Nevertheless, this Oxford Union speech from Dr. Shashi Tharoor back in 2015 makes a great point about the need to acknowledge that reparations are indeed owed.
There’s enough adrenaline here to get every Indian’s heart thumping, watch the video just for that, Dr. Tharoor’s vocabulary and wit is of course unmatched.
Dr Shashi Tharoor MP - Britain Does Owe Reparations
There’s History, then there’s Science.
We tend to think of them as two separate entities, because they were separate subjects in school. (It’s funny how much our thinking is shaped by what we were taught in school)
But in reality, the ‘history of science’ is what has shaped our modern world the most.
We tend to study history as a story, with heroes and villains, and clear narratives that go from one event to next, but actually its more about people taking tough decisions during difficult times and living with the consequences of those decisions, and often, unintended consequences that nobody could have foreseen. Its very messy, painful and hard to comprehend centuries later.
In his book ‘A Short History of nearly Everything’ author Bill Bryson does an amazing job of building narratives and clearing out the messiness from the history of science.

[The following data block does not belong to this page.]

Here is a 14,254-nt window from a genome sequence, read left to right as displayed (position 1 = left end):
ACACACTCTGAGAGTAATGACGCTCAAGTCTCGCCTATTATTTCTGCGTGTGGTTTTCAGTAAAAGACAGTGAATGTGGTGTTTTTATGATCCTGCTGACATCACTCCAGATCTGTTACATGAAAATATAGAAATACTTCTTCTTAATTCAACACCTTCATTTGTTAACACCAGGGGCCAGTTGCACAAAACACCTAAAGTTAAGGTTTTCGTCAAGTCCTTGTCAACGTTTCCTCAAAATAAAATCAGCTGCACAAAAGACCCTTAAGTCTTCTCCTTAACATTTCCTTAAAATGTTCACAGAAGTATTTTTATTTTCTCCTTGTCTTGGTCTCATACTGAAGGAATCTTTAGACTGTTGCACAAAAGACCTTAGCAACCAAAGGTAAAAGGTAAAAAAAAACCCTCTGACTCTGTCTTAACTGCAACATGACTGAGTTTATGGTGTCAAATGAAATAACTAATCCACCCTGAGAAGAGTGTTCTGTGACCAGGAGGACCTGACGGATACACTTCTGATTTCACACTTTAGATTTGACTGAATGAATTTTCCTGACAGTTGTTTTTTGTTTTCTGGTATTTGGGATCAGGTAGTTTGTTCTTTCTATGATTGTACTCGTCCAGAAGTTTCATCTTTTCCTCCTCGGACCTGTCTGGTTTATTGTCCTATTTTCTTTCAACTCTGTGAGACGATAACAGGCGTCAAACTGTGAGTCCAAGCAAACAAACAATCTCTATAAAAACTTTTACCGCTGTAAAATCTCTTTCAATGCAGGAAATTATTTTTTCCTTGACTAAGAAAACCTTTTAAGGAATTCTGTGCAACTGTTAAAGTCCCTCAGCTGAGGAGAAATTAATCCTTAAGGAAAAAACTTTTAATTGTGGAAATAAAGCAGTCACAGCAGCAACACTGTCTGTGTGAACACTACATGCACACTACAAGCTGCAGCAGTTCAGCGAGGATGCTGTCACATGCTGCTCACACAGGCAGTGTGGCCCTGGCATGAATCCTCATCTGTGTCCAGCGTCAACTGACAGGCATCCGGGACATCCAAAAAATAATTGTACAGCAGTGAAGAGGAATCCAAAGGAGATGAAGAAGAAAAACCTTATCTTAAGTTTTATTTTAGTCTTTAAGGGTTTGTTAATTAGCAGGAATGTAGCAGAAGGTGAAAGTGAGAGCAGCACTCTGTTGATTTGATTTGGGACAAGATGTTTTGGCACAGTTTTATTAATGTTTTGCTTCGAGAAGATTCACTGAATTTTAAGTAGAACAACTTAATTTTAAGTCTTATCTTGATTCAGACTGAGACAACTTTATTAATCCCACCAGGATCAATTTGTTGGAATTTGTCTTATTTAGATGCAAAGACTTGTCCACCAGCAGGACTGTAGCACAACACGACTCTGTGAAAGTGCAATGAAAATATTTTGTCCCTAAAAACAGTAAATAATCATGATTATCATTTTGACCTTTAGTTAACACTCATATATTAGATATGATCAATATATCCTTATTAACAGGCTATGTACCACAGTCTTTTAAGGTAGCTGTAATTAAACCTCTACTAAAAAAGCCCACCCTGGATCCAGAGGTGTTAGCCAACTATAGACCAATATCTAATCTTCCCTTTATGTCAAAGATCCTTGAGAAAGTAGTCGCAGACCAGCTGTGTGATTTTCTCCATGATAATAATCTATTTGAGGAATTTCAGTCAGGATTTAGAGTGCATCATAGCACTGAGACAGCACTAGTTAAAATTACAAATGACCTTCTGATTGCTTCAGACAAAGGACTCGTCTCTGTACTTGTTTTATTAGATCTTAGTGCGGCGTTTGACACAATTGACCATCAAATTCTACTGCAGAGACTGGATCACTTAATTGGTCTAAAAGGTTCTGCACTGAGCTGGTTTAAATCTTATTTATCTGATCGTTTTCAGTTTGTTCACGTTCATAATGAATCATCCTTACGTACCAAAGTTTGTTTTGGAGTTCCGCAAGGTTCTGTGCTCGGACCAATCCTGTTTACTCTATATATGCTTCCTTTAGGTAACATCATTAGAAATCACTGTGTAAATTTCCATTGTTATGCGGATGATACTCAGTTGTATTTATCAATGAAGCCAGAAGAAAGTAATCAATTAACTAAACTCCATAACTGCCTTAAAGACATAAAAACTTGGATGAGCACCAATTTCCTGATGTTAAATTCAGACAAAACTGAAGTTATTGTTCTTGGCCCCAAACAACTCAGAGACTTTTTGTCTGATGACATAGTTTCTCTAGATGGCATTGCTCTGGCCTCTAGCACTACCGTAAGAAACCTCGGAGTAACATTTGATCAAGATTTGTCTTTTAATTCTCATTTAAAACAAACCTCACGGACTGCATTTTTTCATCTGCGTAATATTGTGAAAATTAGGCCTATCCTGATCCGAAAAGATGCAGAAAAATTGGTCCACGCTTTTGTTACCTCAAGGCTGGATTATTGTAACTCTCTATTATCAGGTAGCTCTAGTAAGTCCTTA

There are stories of scientists making discoveries and inventions amidst various difficulties and hardships that are unimaginable to us today.
We know a lot about intergalactic space as well as subatomic particles, but we do not know what all scientists must have gone through to acquire such in depth knowledge.
My favorite quote from the book is where the author talks about crunching the 4.54 billion year long life of the earth in a 24 hour long day.
Its fascinating, that in such a hypothetical day, Dinosaurs emerge only at around 11 pm and rule the planet for around 40 minutes. And the Age of humans only starts at 11:58:43. We have been here a mere 1 minute and 17 seconds.
We really are just a tiny spec in the sands of time.
Read the entire quote on goodreads here
A good pictorial representation of the 24 hour Earth is here—
There’s a light humorous undertone that helps you keep going in this 672 page marathon.
Read just 5 pages everyday, and in 4 months your life will be tremendously enriched.
Get the book.
Signing off for the week, here’s an interesting quote from one of the most wittiest people in history
History doesn’t repeat itself, but it does rhyme
Think about this idea as you think about history.
There are patterns to be found in the history of the world around us, as well as in our personal histories.
What are the lessons we can learn from our own history, and what patterns might we observe as rhyming if not repeating in our own lives. How can we be better prepared for them.
Think about it.
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Aditi & Ayush
This was Wisdom Letter #6, in case you missed last week’s letter, check it out here- #5 , its called “Find Your Fit”.
And if you’re wondering why we are doing this project, what is the point of it? checkout the intro post, it might make some sense!